Stoic Week 2016

Stoic Week 2016

Many thanks to my friend Eylan Ezekiel for drawing my attention to Stoic Week being run by modernstoic.com. What is ‘Stoicism’? you may ask. I’ve been reading Cicero this morning (as I would be doing anyway, Stoic Week or otherwise) who the Internet Encyclopedia of Philosophy says saw Stoicism in the following light:

Stoicism as Cicero understood it held that the gods existed and loved human beings. Both during and after a person’s life, the gods rewarded or punished human beings according to their conduct in life. The gods had also provided human beings with the gift of reason. Since humans have this in common with the gods, but animals share our love of pleasure, the Stoics argued, as Socrates had, that the best, most virtuous, and most divine life was one lived according to reason, not according to the search for pleasure. This did not mean that humans had to shun pleasure, only that it must be enjoyed in the right way. For example, it was fine to enjoy sex, but not with another man’s wife. It was fine to enjoy wine, but not to the point of shameful drunkenness. Finally, the Stoics believed that human beings were all meant to follow natural law, which arises from reason. The natural law is also the source of all properly made human laws and communities. Because human beings share reason and the natural law, humanity as a whole can be thought of as a kind of community, and because each of us is part of a group of human beings with shared human laws, each of us is also part of a political community. This being the case, we have duties to each of these communities, and the Stoics recognized an obligation to take part in politics (so far as is possible) in order to discharge those duties. The Stoic enters politics not for public approval, wealth, or power (which are meaningless) but in order to improve the communities of which they are a part. If politics is painful, as it would often prove to be for Cicero, that’s not important. What matters is that the virtuous life requires it.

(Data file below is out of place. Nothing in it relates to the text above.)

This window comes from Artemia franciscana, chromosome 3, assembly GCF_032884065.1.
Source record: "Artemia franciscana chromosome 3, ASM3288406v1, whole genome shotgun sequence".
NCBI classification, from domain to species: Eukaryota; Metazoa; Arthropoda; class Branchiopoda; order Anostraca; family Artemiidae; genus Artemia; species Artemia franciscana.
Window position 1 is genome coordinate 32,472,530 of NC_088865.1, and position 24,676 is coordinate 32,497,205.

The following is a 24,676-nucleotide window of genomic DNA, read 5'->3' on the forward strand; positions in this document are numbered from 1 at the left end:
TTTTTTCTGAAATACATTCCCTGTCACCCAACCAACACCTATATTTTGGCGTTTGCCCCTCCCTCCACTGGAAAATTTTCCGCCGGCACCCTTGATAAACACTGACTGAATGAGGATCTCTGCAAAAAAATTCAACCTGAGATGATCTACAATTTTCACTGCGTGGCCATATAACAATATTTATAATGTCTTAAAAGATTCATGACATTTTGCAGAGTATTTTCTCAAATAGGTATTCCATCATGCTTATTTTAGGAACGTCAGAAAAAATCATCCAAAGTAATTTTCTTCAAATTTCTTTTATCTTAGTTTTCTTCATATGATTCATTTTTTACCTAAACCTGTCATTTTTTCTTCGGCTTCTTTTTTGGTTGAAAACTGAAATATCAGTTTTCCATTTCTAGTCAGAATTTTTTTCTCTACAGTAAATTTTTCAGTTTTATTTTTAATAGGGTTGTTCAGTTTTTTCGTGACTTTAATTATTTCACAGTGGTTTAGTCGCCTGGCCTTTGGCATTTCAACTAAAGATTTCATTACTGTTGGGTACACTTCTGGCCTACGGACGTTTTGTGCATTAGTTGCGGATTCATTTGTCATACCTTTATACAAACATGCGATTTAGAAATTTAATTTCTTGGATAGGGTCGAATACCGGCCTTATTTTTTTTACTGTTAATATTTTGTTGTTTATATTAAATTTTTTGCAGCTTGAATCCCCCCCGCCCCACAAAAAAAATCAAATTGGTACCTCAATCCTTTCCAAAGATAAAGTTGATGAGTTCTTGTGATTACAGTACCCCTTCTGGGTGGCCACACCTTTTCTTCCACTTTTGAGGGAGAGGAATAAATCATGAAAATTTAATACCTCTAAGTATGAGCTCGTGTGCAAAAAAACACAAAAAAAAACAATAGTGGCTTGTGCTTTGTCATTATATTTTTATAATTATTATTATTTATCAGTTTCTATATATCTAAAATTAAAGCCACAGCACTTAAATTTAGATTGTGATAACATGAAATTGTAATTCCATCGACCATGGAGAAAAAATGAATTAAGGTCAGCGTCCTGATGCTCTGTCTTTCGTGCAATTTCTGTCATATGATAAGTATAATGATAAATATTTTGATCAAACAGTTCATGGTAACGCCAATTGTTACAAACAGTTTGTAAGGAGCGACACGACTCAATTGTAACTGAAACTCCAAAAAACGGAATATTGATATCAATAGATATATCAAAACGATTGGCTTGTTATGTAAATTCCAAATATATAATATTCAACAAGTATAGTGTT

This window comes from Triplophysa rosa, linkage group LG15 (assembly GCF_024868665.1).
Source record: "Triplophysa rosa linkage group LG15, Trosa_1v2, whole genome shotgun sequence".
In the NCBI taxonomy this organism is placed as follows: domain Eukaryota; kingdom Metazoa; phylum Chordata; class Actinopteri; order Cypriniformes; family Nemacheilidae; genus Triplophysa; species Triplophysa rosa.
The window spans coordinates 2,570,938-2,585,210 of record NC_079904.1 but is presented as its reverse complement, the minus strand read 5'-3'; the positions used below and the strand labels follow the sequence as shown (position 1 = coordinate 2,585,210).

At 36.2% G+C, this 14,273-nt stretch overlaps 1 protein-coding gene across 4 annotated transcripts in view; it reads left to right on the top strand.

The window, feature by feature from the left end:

In the UK, at least, someone who is ‘stoic’ is defined as someone who endures hardship without complaint. I think this is an incomplete definition, as it doesn’t get to the nub of what’s important. For me, Stoicism is synonymous with the approach of Marcus Aurelius, who, in his Meditations, sets out his belief that:

  • we can train ourselves to fear physical and emotional pain less
  • everything is fleeting when viewed on a cosmic scale 
  • man (i.e. humanity) is the measure of all things
  • we have an obligation to ourselves, first and foremost, but also to our society
  • reason always trumps emotion

The theme of Stoic Week this year is, apparently, ‘Stoicism and Love’:

Many people mistakenly believe that Stoicism is unemotional. However, as we’ll see, the Stoics made a point of listing positive and healthy emotions experienced by what they would call the ‘ideal wise man’. In particular, love plays a fundamental role in Stoic Ethics: for example, Marcus Aurelius said that his goal was to be free from irrational passions, and yet full of love.

Appropriately, this morning’s excerpt to be reflected upon is from Marcus Aurelius:

From Maximus [I have learnt the importance of these things]: to be master of oneself and not carried this way and that; to be cheerful under all circumstances, including illness; a character with a harmonious blend of gentleness and dignity; readiness to tackle the task in hand without complaint; the confidence everyone had that whatever he said he meant and whatever he did was not done with bad intent; never to be astonished or panic-stricken, and never to be hurried or to hang back or be at a loss or downcast or cringing or on the other hand angry or suspicious; to be ready to help or forgive, and to be truthful; to give the impression of someone whose character is naturally upright rather than having undergone correction; the fact that no-one could have thought that Maximus looked down on him, or could have presumed to suppose that he was better than Maximus; and to have great personal charm. – Marcus Aurelius, Meditations, 1.14

I’m looking forward to participating! You can register directly on the site, or the handbook for Stoic Week is available as a direct download here.